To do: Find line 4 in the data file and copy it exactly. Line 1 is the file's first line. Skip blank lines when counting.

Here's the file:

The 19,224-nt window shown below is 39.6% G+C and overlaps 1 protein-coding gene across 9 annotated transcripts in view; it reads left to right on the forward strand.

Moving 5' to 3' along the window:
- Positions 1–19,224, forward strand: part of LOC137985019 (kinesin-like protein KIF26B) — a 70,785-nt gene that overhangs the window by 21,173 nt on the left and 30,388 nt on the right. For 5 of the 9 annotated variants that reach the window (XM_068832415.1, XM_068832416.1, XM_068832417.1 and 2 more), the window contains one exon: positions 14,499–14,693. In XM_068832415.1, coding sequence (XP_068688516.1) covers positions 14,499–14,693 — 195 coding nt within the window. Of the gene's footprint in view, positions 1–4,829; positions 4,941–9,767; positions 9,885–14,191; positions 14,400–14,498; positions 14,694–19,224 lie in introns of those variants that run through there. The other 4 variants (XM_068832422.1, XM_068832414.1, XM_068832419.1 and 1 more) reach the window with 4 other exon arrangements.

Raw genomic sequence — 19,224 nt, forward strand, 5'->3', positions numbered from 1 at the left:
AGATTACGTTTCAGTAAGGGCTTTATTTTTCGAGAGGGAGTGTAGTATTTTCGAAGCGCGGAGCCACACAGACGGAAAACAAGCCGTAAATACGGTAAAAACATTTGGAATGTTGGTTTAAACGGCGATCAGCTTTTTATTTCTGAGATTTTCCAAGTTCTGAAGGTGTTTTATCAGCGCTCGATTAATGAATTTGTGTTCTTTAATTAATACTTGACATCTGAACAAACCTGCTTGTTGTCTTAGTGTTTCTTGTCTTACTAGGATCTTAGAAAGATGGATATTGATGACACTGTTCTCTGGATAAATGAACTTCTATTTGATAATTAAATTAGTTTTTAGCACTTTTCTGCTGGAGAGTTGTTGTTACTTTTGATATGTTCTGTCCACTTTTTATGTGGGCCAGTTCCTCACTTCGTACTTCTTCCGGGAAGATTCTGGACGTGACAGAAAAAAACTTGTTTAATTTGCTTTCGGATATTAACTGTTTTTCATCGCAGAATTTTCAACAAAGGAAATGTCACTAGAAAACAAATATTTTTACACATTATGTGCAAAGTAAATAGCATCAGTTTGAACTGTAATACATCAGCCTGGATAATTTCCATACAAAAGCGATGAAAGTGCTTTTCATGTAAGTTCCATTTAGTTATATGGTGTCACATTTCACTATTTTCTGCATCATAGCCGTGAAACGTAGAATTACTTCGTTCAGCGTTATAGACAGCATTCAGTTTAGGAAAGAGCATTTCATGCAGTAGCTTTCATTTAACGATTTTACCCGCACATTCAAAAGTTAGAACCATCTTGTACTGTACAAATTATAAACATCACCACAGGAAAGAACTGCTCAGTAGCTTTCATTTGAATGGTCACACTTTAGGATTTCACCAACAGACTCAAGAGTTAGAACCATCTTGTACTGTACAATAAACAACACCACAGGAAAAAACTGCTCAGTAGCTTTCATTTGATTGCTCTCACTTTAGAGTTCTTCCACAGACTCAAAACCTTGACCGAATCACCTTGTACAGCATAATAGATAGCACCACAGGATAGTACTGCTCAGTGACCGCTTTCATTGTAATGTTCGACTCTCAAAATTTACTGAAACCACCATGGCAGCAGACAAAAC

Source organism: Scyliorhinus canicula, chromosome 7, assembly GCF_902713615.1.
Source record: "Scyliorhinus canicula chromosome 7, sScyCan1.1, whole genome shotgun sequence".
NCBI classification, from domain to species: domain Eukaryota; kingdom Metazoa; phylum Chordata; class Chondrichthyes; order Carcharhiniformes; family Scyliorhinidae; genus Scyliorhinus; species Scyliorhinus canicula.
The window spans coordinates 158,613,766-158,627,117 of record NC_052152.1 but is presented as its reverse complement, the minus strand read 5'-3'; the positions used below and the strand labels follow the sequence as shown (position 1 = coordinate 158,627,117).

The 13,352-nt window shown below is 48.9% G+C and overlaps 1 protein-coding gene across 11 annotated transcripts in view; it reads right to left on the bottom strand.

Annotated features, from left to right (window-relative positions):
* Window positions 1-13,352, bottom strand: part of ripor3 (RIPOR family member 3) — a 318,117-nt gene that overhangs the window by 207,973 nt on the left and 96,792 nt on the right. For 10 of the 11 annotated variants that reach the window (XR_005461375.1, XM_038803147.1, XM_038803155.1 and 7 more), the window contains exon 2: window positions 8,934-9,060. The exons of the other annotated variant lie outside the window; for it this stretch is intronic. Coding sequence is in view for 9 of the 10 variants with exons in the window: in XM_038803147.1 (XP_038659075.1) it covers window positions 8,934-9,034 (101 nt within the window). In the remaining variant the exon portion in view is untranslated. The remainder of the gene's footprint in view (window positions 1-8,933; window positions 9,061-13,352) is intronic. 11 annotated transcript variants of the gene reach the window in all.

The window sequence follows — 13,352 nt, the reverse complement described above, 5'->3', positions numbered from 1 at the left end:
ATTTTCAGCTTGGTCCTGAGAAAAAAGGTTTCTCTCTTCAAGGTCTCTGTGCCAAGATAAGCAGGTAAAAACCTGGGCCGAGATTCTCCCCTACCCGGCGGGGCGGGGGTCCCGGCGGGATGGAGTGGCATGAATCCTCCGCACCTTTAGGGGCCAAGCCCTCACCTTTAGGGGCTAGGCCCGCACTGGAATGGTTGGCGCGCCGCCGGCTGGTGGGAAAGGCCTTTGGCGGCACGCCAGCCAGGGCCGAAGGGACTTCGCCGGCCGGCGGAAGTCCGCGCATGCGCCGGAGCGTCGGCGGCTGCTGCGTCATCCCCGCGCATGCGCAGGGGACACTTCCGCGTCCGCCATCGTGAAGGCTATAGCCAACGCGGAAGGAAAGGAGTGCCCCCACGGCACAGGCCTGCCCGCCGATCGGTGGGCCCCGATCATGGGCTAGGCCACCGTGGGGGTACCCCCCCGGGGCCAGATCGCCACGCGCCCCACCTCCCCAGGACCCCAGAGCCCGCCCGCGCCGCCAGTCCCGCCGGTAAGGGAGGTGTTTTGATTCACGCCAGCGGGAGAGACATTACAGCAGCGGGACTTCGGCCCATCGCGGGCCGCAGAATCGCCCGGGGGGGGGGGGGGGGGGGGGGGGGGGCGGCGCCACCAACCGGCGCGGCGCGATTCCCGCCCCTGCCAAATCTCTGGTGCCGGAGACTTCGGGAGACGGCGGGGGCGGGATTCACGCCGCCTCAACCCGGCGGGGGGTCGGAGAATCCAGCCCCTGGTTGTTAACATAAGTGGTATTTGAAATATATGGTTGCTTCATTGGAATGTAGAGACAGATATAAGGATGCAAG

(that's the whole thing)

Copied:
Raw genomic sequence — 19,224 nt, forward strand, 5'->3', positions numbered from 1 at the left: